By such curious logic Messrs Rowe and Chandler should drive in the outside (overtaking) lane for their entire journey, where they wouldn’t have to manoeuvre to overtake anything at all. If they find overtaking so worrying they can avoid it by driving in the inside lane at a lower speed and by taking lessons in motorway driving. There’s no shame in either course and everyone would be happier.
Jan Cook, South Nutfield, Surrey
I wonder if the traffic police are going to be able to cope with the proposed reforms. Yesterday evening around 4.45pm I drove from junction 26 to junction 25 on the M5. It seemed to me that a huge number of drivers were offending. People driving at outrageous and illegal speeds on the outside lane, people hogging the middle lane, people tailgating and lorries passing each other taking up two lanes. I was quite relieved to arrive in Taunton.
Have we enough police to correct these misdemeanours?
Nick Thompson, Cullompton, Devon
Will those readers who advocate driving in the middle lane please include their number plate rather than their address?
Hugh Burchard, Bristol
Can I hog the outside lane?
John Naylor, Sunningdale, Slough
Mothers who work
The very question, do children whose mothers work suffer academically (report, 11 June), is based on a profound misunderstanding. Mothers have worked ever since we came out of trees – very, very hard.
The salient feature of human parenting is that it is a team activity; in the village, human babies attach to multiple adults. The idea that mothers alone are responsible is a product of the industrial revolution, which created a highly anomalous situation of small family units and labour separated from the domestic domain. That is now history.
Children do suffer if they don’t get enough care from any adult, but if the care is shared around, the child is fine – and how much mothers provide is simply not the key question.
Also, to get right through your article without a single reference to all the fathers (like me) who have changed their whole lives to care for their children and support their partners’ careers is an insult.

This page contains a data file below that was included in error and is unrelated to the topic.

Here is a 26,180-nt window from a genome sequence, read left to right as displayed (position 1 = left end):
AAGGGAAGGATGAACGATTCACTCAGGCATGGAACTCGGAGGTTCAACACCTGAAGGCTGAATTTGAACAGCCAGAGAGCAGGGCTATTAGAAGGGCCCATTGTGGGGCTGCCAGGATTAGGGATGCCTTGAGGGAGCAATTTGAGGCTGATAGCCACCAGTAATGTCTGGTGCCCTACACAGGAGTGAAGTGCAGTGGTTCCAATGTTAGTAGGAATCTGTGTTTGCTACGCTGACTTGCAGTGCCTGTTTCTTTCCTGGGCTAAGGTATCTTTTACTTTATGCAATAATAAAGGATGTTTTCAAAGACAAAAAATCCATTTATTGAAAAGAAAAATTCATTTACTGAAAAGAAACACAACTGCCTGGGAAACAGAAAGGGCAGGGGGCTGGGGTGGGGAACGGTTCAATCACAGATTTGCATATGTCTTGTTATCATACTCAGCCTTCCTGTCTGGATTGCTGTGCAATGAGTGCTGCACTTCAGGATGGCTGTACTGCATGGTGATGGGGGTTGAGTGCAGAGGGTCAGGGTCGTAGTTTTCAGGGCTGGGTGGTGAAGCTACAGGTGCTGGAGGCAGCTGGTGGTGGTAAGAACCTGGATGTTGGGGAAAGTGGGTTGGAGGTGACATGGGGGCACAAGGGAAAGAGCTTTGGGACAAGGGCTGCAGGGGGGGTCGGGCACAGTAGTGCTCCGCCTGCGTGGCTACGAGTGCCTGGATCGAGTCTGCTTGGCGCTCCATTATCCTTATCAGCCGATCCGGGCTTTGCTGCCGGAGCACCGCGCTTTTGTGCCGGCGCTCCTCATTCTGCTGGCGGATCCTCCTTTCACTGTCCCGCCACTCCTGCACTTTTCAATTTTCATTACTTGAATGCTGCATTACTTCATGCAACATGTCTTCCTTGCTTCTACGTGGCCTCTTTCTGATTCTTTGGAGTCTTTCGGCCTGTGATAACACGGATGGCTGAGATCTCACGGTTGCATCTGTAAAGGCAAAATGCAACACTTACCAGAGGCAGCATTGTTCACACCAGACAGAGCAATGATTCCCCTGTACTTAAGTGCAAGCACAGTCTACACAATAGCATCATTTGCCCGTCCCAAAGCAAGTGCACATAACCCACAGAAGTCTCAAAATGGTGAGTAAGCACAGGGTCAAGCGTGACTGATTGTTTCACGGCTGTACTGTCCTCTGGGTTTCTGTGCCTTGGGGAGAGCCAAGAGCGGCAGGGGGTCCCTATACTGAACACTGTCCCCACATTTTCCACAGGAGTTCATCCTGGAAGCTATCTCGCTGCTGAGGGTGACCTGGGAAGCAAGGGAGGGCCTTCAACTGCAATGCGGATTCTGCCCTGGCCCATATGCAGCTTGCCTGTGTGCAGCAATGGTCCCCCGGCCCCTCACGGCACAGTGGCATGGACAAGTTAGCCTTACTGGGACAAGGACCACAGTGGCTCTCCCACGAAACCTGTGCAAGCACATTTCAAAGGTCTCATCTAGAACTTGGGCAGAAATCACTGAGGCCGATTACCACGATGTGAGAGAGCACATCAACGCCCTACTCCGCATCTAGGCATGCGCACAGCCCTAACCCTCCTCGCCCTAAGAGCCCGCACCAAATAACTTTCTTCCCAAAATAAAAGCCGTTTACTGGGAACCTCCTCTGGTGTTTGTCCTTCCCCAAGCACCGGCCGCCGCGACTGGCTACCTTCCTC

Duncan Fisher, Crickhowell, Powys
In an article on 11 June about the departure of creative director Emma Hill from Mulberry you helpfully described her as “42-year-old mother of one”. Yet on the preceding page, when writing about the pay rise of Thames Water’s Chief Executive Martin Baggs, you completely failed to tell us either how old he is or how many children he has.
Prue Bray, Wokingham
Trust in politics
The lobbying scandal reminds me of a conversation I had at the time of the expenses scandal. As a lay preacher, I was visiting a church in a community which had just voted in a BNP county councillor. I discovered that my godly and devout friends had voted for this person. Very surprised, I asked why they had voted this way. They told me – quite sincerely, I think – that it was out of disgust for the goings on at Westminster. I don’t suppose these further revelations of bad behaviour by the elite will change my friends’ voting behaviour.
Andrew McLuskey, Staines, Middlesex
Is Pippa Middleton a front? What really went on concerning Deborah Ross, The Independent and Howard Jacobson’s wry Jewishness? Please let us know and end the speculation. Could be the scoop of the week.
Joy Helman, London W8Reuse content